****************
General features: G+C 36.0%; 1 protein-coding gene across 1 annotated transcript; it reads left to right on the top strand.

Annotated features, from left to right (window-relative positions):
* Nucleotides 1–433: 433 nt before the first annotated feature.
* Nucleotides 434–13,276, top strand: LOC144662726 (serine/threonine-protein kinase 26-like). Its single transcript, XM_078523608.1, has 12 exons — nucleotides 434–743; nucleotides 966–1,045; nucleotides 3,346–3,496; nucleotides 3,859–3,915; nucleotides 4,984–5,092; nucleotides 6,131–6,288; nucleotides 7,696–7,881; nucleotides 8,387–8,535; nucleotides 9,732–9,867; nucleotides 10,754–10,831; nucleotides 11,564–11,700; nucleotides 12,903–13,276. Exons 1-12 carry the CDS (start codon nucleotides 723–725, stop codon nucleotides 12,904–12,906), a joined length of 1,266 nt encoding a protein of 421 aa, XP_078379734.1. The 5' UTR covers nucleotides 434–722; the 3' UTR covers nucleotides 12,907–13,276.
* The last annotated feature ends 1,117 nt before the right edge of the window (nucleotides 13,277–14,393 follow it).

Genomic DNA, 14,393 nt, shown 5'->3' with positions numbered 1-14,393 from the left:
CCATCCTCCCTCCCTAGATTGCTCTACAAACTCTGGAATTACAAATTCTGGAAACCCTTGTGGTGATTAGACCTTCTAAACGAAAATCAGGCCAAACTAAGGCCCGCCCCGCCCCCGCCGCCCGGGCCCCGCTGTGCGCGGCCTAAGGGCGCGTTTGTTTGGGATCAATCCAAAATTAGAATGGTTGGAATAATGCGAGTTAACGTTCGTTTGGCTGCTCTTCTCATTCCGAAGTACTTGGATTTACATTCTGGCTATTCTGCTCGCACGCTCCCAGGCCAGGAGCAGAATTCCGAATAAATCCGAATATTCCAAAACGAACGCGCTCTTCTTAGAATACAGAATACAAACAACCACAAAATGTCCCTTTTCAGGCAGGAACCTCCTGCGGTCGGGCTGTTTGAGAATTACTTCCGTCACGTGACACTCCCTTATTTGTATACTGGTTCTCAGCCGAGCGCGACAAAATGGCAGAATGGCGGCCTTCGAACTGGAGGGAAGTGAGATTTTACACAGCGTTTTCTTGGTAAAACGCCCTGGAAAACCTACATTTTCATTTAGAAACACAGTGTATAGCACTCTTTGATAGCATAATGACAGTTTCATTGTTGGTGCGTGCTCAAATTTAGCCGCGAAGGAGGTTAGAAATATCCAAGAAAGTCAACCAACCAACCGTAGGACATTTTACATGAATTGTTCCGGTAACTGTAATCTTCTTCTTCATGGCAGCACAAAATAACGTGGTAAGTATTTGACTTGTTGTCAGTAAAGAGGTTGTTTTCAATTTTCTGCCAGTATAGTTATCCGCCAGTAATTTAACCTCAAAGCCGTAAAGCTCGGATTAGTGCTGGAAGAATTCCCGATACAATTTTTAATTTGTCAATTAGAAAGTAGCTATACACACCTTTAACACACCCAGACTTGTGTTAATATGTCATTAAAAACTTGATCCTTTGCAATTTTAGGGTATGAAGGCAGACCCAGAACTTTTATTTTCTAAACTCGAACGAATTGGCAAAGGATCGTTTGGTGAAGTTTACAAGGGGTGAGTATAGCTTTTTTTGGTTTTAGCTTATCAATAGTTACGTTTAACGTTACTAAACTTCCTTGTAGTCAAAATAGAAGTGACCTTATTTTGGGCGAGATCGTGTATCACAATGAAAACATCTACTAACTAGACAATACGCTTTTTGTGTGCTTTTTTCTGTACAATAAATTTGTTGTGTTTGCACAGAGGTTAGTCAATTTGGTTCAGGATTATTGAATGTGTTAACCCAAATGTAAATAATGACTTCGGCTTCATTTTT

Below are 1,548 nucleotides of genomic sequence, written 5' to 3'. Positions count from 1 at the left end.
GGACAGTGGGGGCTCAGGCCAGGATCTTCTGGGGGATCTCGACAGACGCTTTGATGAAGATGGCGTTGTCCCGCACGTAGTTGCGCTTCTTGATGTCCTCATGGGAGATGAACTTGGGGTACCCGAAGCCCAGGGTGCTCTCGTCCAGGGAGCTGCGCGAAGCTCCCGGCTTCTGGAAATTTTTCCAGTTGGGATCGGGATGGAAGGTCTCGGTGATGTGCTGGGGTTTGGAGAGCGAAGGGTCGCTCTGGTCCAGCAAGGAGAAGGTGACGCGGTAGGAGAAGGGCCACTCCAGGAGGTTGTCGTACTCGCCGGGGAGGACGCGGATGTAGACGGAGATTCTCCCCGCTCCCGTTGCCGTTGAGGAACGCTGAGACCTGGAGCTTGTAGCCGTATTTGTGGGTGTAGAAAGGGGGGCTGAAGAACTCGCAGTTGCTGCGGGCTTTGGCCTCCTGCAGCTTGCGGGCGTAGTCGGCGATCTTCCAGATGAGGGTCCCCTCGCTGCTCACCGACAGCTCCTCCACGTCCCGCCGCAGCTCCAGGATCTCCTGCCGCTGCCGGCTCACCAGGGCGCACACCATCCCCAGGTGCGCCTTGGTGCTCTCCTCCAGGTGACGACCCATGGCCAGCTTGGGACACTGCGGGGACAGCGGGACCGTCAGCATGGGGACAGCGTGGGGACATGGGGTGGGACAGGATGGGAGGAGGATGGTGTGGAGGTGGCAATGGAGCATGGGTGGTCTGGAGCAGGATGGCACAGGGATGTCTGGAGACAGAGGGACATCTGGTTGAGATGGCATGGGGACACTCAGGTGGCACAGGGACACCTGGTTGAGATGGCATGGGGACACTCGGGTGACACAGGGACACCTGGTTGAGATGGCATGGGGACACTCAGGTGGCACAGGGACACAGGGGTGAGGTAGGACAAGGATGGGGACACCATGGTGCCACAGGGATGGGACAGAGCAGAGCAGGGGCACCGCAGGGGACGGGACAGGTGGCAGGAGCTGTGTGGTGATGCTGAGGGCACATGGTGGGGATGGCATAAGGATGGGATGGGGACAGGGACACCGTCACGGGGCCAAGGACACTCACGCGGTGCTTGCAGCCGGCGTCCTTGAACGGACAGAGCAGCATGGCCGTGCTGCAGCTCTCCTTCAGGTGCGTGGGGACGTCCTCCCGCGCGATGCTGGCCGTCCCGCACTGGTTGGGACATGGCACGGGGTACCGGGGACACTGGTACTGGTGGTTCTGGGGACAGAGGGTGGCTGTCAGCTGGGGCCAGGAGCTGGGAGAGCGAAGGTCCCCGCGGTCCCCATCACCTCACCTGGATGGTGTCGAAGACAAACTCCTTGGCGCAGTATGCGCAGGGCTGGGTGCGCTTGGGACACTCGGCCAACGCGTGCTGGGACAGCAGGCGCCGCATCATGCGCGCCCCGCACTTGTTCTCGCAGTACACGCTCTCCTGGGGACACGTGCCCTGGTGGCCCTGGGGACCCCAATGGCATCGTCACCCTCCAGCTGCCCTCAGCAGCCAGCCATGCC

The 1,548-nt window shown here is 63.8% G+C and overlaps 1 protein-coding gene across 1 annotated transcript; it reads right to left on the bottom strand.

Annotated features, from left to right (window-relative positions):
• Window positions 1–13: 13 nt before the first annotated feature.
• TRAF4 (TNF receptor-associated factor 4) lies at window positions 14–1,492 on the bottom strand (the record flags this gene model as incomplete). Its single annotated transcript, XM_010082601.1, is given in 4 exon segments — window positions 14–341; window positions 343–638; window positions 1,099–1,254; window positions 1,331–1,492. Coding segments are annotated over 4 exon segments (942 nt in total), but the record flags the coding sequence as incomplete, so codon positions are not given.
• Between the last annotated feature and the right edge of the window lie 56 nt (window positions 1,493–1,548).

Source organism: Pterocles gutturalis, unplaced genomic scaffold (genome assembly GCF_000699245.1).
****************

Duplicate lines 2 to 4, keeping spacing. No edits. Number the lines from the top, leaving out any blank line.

Annotated features, from left to right (window-relative positions):
* Nucleotides 1–433: 433 nt before the first annotated feature.
* Nucleotides 434–13,276, top strand: LOC144662726 (serine/threonine-protein kinase 26-like). Its single transcript, XM_078523608.1, has 12 exons — nucleotides 434–743; nucleotides 966–1,045; nucleotides 3,346–3,496; nucleotides 3,859–3,915; nucleotides 4,984–5,092; nucleotides 6,131–6,288; nucleotides 7,696–7,881; nucleotides 8,387–8,535; nucleotides 9,732–9,867; nucleotides 10,754–10,831; nucleotides 11,564–11,700; nucleotides 12,903–13,276. Exons 1-12 carry the CDS (start codon nucleotides 723–725, stop codon nucleotides 12,904–12,906), a joined length of 1,266 nt encoding a protein of 421 aa, XP_078379734.1. The 5' UTR covers nucleotides 434–722; the 3' UTR covers nucleotides 12,907–13,276.